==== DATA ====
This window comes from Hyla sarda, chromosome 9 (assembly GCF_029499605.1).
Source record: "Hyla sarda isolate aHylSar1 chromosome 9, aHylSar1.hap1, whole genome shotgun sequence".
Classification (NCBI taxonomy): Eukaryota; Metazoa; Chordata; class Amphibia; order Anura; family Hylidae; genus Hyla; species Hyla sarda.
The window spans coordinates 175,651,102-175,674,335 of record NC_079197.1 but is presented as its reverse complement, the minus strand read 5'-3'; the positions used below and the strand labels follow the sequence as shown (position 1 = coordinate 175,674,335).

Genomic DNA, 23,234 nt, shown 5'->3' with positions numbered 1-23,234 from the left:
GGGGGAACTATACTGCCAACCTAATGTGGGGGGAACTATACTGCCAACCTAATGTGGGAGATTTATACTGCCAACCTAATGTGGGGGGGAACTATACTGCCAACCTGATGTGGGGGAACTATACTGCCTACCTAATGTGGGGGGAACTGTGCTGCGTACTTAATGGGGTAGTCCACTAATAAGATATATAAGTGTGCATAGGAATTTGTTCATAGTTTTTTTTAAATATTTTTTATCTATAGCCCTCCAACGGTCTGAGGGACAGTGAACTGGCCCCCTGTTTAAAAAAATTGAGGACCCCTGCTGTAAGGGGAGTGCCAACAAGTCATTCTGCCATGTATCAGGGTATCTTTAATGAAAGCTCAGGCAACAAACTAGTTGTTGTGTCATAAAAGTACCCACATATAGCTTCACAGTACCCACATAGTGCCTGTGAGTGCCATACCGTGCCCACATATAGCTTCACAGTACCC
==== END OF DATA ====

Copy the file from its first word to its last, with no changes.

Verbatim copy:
This window comes from Hyla sarda, chromosome 9 (assembly GCF_029499605.1).
Source record: "Hyla sarda isolate aHylSar1 chromosome 9, aHylSar1.hap1, whole genome shotgun sequence".
Classification (NCBI taxonomy): Eukaryota; Metazoa; Chordata; class Amphibia; order Anura; family Hylidae; genus Hyla; species Hyla sarda.
The window spans coordinates 175,651,102-175,674,335 of record NC_079197.1 but is presented as its reverse complement, the minus strand read 5'-3'; the positions used below and the strand labels follow the sequence as shown (position 1 = coordinate 175,674,335).

Genomic DNA, 23,234 nt, shown 5'->3' with positions numbered 1-23,234 from the left:
GGGGGAACTATACTGCCAACCTAATGTGGGGGGAACTATACTGCCAACCTAATGTGGGAGATTTATACTGCCAACCTAATGTGGGGGGGAACTATACTGCCAACCTGATGTGGGGGAACTATACTGCCTACCTAATGTGGGGGGAACTGTGCTGCGTACTTAATGGGGTAGTCCACTAATAAGATATATAAGTGTGCATAGGAATTTGTTCATAGTTTTTTTTAAATATTTTTTATCTATAGCCCTCCAACGGTCTGAGGGACAGTGAACTGGCCCCCTGTTTAAAAAAATTGAGGACCCCTGCTGTAAGGGGAGTGCCAACAAGTCATTCTGCCATGTATCAGGGTATCTTTAATGAAAGCTCAGGCAACAAACTAGTTGTTGTGTCATAAAAGTACCCACATATAGCTTCACAGTACCCACATAGTGCCTGTGAGTGCCATACCGTGCCCACATATAGCTTCACAGTACCC